6. Is the photo in color or black and white? How does that affect your reaction to the photo? 

7. How is the photograph presented? 

8. What do you think this photo trying to communicate?

9. If there are companion images (photos shot at the same time, on the same theme), how do they contribute to your understanding of the photo you chose?

10. Determine where the photographer was standing when s/he took the picture. Imagine how the meaning of the photo would change if the photographer had taken it from a different position.

11. How does this photo affect you? Consider why.



Documentary photography ASSIGNMENT 2: Group discussion

Consider, one by one, each photo choice of your group members by following these steps:


Step 1
Without showing your photo to your group members, describe it to them. Be specific: give sufficient details 

so classmates can imagine the photo before you show it to them. Avoid giving your interpretation of the photo or

your opinions about the photo. Instead, during this first step, describe what you see instead of what you think the

photo is trying to communicate. 

Example: "This is a color photo. It is a portrait. In the center is a woman looking directly at the camera. Her hair is dark; her eyes are green. The background of the photo is also green. The woman is wearing a red scarf."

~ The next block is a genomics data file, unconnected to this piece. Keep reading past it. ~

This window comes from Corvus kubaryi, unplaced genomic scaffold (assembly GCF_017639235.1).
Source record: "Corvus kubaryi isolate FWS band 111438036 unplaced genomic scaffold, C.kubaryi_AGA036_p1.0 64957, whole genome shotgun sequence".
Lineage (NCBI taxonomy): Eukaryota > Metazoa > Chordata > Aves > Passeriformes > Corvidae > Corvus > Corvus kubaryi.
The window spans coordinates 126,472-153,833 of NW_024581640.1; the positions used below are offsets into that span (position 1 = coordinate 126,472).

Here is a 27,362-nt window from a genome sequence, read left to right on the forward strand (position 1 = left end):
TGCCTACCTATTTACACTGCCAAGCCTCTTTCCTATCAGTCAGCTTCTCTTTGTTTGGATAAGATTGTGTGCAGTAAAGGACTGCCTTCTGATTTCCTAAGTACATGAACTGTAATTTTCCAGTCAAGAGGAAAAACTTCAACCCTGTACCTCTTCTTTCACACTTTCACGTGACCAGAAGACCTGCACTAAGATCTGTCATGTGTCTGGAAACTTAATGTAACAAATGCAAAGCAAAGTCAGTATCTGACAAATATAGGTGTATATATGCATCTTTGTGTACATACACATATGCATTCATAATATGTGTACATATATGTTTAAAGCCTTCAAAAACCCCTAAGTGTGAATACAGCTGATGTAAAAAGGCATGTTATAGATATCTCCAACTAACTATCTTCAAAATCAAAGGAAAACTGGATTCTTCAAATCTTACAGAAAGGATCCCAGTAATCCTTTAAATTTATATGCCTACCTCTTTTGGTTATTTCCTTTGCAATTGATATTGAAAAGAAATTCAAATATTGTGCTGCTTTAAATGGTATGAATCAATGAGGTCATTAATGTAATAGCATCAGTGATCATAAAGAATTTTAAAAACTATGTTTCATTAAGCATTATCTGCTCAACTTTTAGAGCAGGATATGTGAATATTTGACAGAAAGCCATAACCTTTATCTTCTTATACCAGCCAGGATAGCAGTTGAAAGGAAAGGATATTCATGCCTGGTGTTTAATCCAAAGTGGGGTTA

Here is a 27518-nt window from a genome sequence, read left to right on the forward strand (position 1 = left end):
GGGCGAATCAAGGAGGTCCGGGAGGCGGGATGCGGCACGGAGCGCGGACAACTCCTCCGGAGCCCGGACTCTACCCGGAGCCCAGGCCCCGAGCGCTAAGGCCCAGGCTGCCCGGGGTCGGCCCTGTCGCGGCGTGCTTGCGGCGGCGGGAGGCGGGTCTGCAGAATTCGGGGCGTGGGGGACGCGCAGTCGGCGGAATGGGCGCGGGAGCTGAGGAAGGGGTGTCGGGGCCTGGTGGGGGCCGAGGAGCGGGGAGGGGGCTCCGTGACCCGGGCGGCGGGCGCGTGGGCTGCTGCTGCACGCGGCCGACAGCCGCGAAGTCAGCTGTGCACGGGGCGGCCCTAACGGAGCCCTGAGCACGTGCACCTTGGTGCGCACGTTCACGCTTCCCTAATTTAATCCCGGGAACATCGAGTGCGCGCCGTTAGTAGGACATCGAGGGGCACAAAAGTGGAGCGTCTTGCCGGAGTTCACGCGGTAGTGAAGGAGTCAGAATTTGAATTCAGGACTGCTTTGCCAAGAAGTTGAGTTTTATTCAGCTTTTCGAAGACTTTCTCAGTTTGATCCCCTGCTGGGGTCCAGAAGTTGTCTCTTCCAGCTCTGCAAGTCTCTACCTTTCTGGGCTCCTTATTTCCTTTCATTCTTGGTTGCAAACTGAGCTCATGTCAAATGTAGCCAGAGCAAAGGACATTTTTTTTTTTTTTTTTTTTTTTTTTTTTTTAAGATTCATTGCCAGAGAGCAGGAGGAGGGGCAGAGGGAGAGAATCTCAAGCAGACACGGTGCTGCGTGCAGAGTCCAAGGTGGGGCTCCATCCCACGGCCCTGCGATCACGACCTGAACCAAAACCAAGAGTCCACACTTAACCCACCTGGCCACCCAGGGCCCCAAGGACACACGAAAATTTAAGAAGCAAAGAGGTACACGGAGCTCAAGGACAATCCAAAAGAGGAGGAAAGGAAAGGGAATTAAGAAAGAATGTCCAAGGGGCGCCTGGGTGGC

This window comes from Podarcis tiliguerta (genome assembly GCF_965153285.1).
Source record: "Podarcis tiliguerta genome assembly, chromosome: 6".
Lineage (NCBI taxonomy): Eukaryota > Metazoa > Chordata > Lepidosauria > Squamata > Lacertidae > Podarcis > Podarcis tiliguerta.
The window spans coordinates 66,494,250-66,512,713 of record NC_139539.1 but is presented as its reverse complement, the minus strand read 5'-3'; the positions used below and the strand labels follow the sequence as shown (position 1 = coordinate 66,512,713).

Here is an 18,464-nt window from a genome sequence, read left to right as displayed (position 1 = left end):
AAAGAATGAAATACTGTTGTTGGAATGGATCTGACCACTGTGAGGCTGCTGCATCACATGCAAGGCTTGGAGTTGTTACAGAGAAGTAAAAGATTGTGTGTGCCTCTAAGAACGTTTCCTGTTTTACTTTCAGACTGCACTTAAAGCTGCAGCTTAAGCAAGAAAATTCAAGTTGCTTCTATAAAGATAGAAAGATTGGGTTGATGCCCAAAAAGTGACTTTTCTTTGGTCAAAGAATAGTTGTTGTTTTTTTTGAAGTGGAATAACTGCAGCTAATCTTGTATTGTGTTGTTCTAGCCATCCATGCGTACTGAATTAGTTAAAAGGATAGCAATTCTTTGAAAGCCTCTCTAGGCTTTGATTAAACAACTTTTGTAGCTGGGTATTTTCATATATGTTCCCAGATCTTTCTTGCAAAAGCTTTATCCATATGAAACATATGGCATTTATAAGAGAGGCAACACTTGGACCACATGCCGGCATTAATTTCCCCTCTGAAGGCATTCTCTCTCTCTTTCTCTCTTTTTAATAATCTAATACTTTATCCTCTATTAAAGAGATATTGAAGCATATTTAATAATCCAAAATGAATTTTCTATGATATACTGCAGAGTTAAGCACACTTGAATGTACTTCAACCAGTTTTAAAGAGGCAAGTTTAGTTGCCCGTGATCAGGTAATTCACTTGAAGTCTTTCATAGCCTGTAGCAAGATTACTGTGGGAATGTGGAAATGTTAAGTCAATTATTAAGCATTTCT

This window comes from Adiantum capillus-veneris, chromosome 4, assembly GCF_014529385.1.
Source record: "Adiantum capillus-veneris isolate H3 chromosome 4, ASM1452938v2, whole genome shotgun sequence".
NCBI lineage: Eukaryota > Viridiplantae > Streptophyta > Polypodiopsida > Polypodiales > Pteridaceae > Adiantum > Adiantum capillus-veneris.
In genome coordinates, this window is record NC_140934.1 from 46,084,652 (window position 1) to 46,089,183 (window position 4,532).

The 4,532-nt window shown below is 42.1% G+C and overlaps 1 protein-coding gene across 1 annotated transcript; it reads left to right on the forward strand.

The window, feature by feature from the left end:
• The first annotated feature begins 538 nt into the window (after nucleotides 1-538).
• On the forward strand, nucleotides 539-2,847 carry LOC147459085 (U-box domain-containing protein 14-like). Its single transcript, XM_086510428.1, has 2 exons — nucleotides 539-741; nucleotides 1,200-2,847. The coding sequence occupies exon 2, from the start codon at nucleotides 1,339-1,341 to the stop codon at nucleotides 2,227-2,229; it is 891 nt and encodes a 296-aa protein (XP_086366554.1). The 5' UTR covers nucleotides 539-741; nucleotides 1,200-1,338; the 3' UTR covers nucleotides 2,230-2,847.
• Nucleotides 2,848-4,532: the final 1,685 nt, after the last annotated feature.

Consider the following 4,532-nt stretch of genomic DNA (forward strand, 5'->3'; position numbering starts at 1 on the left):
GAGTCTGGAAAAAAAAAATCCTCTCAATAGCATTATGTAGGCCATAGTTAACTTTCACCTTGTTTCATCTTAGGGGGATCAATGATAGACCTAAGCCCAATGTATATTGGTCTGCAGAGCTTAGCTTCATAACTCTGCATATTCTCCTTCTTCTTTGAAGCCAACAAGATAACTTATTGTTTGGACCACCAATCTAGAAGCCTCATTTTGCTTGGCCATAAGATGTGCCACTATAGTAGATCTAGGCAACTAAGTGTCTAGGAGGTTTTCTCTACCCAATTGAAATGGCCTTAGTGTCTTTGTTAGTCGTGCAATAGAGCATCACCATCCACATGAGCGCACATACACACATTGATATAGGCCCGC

(Steve McCurry's iconic photographic portrait "Afghan Girl")

Step 2
Show the photo to the members of your group. Discuss how the image matches or differs from what they 

imagined as they listened to your description.  

Step 3
Together as a group, think about how the photographer’s choices (those you considered in assignment 1) create 

meaning and communicate ideas. Be sure to consider the culture and the context of the photo, as well as where and 

how the photo was first presented to the public.

Step 4

Identify the purpose of the photo: what is it attempting to communicate? Do you all agree? Discuss differences 

of opinion, if any. Come to a group consensus of what the photo is attempting to communicate. 


Step 5
What is your emotional reaction to the photo? What changes would you make, if any, to increase the